Fasten Your Seatbelts Part 1
I fly on a regular basis (taking two or three trips a month isn’t unusual for me). So I’ve sat through A LOT of safety announcements. And without sounding like a bragging goody two shoes, I have to tell you that I pay attention every time. I also read the safety information card – and visualize myself doing everything printed there.
Granted, there have been some flights where I’ve had to force myself to stay awake long enough to do it. But I do it anyway, because I want to make sure I’ll be ready to help myself and others if something bad actually happens.
Anyway, as I was sitting on my most recent flight it occurred to me that much of what I was hearing and reading was a fitting metaphor for how we should all embark upon disaster preparation, especially as the next hurricane season approaches.
Which is why I hope you’ll direct your attention to the remainder of this blog post for a few brief but important safety announcements. . . .
Individuals: Make Sure You Put On Your Own Oxygen Mask Before Helping Others
No matter how altruistic you are, you can’t be a help to others if you’re the one who winds up needing assistance. As a result, one of the most practical things you can do to help the cause of disaster relief is to be prepared to take care of yourselves and your loved ones.
Among other things, this means building a robust disaster kit consisting of enough food, water, medicine and pet supplies to sustain you and your family for a minimum of 72 hours (or longer if you live in remote or island locations) and ensuring you have a battery-operated or hand crank radio and myriad other items such as sleeping bags, a first aid kit, dust masks and moist towelettes. (For more good ideas about what to put in your kit, look here.)
It also means not waiting until the last minute – when everyone and their brother is making an eleventh hour run to Sam’s Club or Publix – in order to build this kit, because if you do you’ll undoubtedly find yourself behind the power curve.
Last but certainly not least, it means heeding local safety advice about either evacuating in a timely manner or staying put so that you don’t wind up being the one in need of a daring and dangerous rescue. (No offense. But I’d rather NOT see you on the national news.)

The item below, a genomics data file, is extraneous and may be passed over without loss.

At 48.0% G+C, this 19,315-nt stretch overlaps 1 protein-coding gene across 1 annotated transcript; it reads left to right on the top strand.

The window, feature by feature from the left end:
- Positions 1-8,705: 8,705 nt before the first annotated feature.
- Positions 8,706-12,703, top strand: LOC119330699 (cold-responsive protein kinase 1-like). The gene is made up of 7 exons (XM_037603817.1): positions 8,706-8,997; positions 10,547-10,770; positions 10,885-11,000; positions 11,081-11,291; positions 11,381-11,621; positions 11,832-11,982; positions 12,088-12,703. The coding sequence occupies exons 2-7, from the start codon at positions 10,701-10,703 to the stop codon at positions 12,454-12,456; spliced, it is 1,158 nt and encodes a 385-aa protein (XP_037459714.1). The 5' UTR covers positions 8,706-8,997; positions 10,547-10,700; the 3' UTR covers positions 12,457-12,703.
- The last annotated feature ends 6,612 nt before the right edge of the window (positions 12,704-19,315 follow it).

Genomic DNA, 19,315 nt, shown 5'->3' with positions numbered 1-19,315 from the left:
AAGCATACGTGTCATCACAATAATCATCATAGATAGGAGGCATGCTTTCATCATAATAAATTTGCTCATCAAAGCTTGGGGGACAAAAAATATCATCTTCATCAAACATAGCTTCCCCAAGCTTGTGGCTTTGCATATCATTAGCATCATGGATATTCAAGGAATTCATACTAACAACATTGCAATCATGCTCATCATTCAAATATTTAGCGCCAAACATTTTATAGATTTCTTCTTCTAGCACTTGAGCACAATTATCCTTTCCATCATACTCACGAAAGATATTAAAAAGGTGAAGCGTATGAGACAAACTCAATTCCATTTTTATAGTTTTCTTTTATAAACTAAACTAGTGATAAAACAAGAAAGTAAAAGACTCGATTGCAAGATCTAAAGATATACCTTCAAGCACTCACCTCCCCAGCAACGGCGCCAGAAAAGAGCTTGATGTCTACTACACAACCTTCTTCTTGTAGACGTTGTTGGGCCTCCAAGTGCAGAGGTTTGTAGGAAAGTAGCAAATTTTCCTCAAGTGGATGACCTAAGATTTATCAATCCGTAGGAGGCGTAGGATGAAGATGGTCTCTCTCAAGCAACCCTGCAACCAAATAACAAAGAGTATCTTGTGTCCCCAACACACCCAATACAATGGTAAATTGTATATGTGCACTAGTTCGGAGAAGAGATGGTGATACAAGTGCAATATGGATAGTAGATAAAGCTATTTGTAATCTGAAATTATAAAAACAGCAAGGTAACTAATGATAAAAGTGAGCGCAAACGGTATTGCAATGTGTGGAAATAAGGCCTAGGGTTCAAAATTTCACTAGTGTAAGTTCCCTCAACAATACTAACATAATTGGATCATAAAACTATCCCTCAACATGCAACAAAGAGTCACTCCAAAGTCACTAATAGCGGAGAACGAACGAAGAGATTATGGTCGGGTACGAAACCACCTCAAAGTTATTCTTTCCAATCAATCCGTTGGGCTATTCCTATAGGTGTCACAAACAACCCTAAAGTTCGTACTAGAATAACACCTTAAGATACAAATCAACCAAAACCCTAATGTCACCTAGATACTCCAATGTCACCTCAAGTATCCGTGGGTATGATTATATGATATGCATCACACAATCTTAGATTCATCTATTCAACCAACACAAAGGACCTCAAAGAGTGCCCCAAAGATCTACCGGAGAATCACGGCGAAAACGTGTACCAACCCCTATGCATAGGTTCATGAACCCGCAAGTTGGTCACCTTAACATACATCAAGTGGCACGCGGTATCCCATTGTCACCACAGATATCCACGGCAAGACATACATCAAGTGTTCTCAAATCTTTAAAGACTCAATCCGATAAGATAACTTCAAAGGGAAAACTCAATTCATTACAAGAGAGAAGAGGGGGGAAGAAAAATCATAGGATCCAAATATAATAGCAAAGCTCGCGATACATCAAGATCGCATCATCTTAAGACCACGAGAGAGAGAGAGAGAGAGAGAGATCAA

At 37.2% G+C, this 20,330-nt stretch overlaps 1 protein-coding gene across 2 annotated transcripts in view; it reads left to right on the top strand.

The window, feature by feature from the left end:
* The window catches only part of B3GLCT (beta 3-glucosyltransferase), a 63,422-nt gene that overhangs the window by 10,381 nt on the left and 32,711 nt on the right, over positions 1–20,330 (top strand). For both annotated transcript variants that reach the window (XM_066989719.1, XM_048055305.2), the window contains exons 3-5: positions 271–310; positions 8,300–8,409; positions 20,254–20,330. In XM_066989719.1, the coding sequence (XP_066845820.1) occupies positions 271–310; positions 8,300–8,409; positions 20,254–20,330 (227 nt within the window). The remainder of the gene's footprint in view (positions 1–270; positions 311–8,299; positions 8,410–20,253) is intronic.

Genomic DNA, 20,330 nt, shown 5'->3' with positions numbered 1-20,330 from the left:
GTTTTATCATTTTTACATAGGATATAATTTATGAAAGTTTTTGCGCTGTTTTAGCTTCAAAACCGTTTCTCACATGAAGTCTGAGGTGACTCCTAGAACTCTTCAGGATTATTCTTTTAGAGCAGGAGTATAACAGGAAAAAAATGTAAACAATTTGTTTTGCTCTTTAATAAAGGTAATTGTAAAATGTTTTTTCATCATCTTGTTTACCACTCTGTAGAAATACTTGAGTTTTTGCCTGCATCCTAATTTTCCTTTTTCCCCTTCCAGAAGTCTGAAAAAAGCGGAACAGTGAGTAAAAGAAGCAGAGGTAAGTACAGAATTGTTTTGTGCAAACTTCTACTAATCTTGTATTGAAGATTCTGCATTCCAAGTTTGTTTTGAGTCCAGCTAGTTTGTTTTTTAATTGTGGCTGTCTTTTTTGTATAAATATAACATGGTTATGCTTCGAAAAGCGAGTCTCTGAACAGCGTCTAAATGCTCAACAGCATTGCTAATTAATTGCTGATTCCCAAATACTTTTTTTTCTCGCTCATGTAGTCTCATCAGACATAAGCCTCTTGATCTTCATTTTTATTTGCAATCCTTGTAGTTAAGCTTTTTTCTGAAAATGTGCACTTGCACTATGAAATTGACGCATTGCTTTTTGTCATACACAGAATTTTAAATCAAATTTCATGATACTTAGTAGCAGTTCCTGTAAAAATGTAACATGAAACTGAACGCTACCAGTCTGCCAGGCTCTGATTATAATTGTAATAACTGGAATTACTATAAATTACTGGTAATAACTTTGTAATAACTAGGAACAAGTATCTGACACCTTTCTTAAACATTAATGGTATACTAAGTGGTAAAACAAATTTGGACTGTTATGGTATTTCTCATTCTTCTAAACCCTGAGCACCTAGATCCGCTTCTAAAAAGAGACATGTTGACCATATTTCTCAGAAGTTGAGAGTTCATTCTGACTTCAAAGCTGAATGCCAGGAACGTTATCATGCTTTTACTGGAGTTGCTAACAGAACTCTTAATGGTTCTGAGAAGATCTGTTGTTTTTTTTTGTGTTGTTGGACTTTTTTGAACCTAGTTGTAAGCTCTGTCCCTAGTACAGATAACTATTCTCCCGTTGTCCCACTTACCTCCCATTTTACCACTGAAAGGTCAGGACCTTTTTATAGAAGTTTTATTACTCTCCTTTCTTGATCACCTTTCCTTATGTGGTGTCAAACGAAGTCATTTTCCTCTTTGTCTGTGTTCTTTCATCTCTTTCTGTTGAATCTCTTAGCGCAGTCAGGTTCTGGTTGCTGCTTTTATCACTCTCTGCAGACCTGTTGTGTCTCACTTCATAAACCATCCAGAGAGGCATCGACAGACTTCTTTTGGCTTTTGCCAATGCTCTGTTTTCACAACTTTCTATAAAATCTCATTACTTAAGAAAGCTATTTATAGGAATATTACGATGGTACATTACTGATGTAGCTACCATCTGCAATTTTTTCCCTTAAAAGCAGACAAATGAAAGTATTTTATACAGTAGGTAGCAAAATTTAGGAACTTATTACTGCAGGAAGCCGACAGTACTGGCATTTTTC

If you’re self-sufficient, proactive and compliant with experts’ directives, then public, corporate and nonprofit resources won’t need to be channeled toward helping you and can instead be directed toward assisting others.
Individuals: Remain Seated Throughout The Duration Of Take-Off
When large-scale disasters happen, many of us have a natural urge to go immediately to the impacted area to help or to start collecting materials to send there. It’s why spontaneous volunteerism and collection drives happen after every disaster.
But unfortunately these well-intentioned efforts can often create more problems than they solve, because they’re not working in concert with the many organized public, private and non-profit sector efforts that are also activating to deliver relief. In some cases, they can actually get in the way.
So unless you’re a member of the National Guard or part of a first response group that has been asked to mobilize, the best thing you can do immediately after a disaster is stay right where you are, in your own community.
I’m not saying that you can’t help disaster survivors, because monetary donations to the relief organizations that assist these survivors are always needed and welcome. Nor am I implying that you can’t volunteer, because there are many local non-profits that are probably in dire need of your time, talents and energy; in fact they may be short-handed because so much attention is being directed towards a disaster that is making headline news.
However I am saying that when devastating events occur, certain kinds of help are undoubtedly more useful than others – and that when it comes to deciding where you should begin to offer your goods and services, there’s often no place like home.
To Be Continued
There’s a lot more I’d like to share about this subject – so much so that I’d like to stop here and continue this discussion in my next blog post. So stay tuned. Meanwhile, if you happen to see me on a flight, be sure to say hello. Just wait to do it until after I finish reading the safety card!